Tuesday, July 01, 2014
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Recife trip revives memories of great U.S. World Cup upset

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[July 01, 2014]  By Philip O'Connor
 
 RECIFE Brazil (Reuters) - For most U.S. fans the journey to Brazil has been more in hope for the future than expectation for now, but for one in particular it has been a pilgrimage to the place where his family made its mark on American and World Cup history.

Steve Lange's 10-minute wait in the baking sun for the caretaker to come seems interminable. He finally arrives, keys clinking in his hand, and opens the creaky metal gate that leads to the pitch at the Estadio Ilha do Retiro in Recife.

Dressed in a replica of the shirt the Americans wore at the 1950 World Cup, he walks on to the grass field, looking intently at his surroundings, before stopping in the penalty area.

"From what I can work out from the few photos that exist, this is the spot from which my great uncle scored the first goal against Chile," he said.

Lange's relative, Frank "Pee Wee" Wallace, was part of the American side which famously beat England 1-0 in the group stage, a result that sent shockwaves around the soccer world and announced the arrival of the U.S. in the game.

The result was so unexpected that many English fans thought it was a misprint when they read it in their newspapers.

Unfortunately for them it was not, and it contributed to an embarrassing early exit from the tournament for the mighty English side.

A lifelong soccer fan who has worked with ticketing and sponsorship for a handful of Major League Soccer clubs in the U.S., Lange made the decision to travel to Recife when he saw a plaque in St. Louis commemorating the U.S. team of 1950 at his father's funeral in May.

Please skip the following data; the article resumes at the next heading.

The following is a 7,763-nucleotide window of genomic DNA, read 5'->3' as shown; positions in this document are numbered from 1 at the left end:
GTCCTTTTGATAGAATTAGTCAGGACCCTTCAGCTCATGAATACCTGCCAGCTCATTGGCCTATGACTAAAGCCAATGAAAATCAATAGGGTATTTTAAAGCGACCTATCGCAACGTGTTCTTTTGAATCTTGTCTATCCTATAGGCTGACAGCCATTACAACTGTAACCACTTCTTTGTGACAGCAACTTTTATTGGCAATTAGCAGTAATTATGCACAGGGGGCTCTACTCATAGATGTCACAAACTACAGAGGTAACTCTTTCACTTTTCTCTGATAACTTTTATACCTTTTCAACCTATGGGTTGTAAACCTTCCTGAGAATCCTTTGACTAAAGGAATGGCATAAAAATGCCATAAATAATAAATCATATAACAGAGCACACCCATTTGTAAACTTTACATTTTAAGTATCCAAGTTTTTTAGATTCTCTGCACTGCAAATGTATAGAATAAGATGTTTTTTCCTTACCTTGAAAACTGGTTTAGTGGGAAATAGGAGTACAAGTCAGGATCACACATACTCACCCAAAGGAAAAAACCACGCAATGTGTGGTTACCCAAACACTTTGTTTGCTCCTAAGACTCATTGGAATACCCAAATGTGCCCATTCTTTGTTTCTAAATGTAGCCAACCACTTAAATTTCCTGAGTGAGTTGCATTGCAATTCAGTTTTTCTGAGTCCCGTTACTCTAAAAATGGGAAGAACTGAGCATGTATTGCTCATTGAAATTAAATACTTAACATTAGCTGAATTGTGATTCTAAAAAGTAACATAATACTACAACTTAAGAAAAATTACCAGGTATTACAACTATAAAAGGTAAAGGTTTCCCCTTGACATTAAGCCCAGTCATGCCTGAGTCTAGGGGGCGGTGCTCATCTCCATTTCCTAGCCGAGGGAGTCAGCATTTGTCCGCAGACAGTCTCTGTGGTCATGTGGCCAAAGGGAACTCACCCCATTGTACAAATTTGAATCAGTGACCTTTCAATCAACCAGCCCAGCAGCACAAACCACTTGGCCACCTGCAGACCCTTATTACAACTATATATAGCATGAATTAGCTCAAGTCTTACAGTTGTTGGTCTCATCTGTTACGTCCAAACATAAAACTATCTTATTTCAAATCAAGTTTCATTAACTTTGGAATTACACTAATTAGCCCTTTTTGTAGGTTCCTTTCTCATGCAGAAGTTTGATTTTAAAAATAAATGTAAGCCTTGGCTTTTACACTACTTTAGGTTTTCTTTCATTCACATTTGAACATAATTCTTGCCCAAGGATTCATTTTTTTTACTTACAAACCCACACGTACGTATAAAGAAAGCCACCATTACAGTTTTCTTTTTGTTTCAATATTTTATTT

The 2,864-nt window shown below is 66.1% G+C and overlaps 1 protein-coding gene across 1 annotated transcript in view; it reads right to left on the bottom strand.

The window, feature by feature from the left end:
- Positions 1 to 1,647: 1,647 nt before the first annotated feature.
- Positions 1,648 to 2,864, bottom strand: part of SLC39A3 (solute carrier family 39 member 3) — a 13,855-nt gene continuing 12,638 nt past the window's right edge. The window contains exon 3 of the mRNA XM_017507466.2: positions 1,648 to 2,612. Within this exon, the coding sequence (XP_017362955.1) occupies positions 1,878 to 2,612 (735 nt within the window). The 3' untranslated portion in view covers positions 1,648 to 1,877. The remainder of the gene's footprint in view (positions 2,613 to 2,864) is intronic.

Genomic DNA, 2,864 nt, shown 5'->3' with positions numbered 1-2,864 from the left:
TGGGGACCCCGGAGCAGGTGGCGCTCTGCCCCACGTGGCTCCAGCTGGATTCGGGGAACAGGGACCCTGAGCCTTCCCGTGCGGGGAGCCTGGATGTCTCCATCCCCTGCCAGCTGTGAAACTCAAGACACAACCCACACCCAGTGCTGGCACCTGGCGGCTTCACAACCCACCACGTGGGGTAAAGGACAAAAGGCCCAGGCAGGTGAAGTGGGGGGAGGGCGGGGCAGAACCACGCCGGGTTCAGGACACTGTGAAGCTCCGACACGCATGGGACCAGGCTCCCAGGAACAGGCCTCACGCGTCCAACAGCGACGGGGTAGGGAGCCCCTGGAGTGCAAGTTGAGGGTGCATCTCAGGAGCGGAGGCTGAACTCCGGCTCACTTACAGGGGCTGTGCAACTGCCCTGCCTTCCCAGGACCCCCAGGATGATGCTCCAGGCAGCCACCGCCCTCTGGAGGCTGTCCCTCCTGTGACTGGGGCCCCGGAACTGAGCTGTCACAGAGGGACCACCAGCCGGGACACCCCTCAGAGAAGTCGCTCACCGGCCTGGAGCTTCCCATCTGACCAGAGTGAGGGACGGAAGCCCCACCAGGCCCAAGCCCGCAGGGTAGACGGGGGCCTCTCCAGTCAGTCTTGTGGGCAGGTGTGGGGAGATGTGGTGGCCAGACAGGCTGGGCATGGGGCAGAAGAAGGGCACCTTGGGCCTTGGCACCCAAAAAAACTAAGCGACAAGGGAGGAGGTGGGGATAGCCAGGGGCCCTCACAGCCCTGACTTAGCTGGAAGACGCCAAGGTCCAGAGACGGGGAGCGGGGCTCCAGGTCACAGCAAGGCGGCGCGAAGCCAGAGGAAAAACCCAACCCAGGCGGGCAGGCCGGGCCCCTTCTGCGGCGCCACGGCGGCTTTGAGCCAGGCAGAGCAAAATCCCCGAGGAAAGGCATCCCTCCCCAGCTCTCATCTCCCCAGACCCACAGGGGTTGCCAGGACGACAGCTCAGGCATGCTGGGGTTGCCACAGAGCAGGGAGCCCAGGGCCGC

"It said 'Chile 5, U.S. 2, Recife'. We were already coming to Brazil, our third game was here against Germany," he said.

"And that's when it dawned on me - that's where my great uncle scored that goal."

He contacted Sport club do Recife and with typical Brazilian hospitality they were more than happy to show him around the stadium and allow him on to the pitch where Pee Wee wrote his name in the history books with his unheralded team mates.

"That U.S team was made up of semi-pro players, I think five of them were from St. Louis, which was a hotbed of soccer at that time," he said of the team thrown together for the tournament and which reputedly only trained together once before leaving for Brazil.

Lange said his grand-father, who was also a semi-pro player, tried out for the national team but did not make the cut.

"You could say he was the Landon Donovan of his time," Lange's travelling companion says with a chuckle.

Lange's grand-father and great uncle were not the only ones to shun the more popular American pastimes of baseball, basketball and American football for soccer.

"My father played, and I played through high school. I didn't have what it took, so I worked for 10 years for Major League Soccer on the business side," Lange said.

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"The League office, Columbus Crew, Colorado Rapids and also FC Dallas. It's very much a family tradition."

PELE SPLASH

Lange said the game has come a long way since Pee Wee's day, and even since Pele made a splash with the ill-fated North American Soccer League in the late 1970s.

"It continues to get better with each World Cup cycle," he said.

"Soccer has grown, though it's taken a while for our league to develop in the U.S. but it's starting to come in line with some of the development systems in other parts of the world.

"We're getting systems in place where I think it's coming more in line with world soccer, and because of that we're going to be able to continue developing great players and have a league that is an option for them," he said.

A day short of 64 years after Pee Wee scored in Recife, the U.S. will take on Belgium in their last-16 game in Salvador in what many observers believe will be their last match of the tournament.

Once again they are underdogs, but regardless of the result Lange believes that U.S. soccer has not reached its peak yet.

"Of course I want to see us in the final some day, but I won't make any predictions for this World Cup," he said, smiling in the sunshine on the pitch and posing for photographs.

"But before I draw my last breath I would love to see us at least in a final, or potentially win it.

"I think the potential is there."

(Editing by Ed Osmond)

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